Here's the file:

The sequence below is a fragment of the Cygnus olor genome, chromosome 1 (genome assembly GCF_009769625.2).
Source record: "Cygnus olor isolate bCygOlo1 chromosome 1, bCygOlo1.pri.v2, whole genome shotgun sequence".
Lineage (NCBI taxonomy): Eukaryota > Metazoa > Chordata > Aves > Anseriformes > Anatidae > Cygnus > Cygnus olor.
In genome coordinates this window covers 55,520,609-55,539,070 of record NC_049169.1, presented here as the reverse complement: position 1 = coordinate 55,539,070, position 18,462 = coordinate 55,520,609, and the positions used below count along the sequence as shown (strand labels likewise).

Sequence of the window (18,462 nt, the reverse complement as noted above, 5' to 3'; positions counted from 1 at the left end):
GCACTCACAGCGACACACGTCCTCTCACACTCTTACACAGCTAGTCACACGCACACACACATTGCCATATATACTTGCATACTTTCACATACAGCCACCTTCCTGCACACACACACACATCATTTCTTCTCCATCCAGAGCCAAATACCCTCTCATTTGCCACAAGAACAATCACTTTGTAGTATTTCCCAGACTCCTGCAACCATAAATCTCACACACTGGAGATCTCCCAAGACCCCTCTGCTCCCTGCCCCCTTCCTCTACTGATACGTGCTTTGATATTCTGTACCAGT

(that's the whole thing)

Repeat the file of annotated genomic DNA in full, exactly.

The sequence below is a fragment of the Cygnus olor genome, chromosome 1 (genome assembly GCF_009769625.2).
Source record: "Cygnus olor isolate bCygOlo1 chromosome 1, bCygOlo1.pri.v2, whole genome shotgun sequence".
Lineage (NCBI taxonomy): Eukaryota > Metazoa > Chordata > Aves > Anseriformes > Anatidae > Cygnus > Cygnus olor.
In genome coordinates this window covers 55,520,609-55,539,070 of record NC_049169.1, presented here as the reverse complement: position 1 = coordinate 55,539,070, position 18,462 = coordinate 55,520,609, and the positions used below count along the sequence as shown (strand labels likewise).

Sequence of the window (18,462 nt, the reverse complement as noted above, 5' to 3'; positions counted from 1 at the left end):
GCACTCACAGCGACACACGTCCTCTCACACTCTTACACAGCTAGTCACACGCACACACACATTGCCATATATACTTGCATACTTTCACATACAGCCACCTTCCTGCACACACACACACATCATTTCTTCTCCATCCAGAGCCAAATACCCTCTCATTTGCCACAAGAACAATCACTTTGTAGTATTTCCCAGACTCCTGCAACCATAAATCTCACACACTGGAGATCTCCCAAGACCCCTCTGCTCCCTGCCCCCTTCCTCTACTGATACGTGCTTTGATATTCTGTACCAGT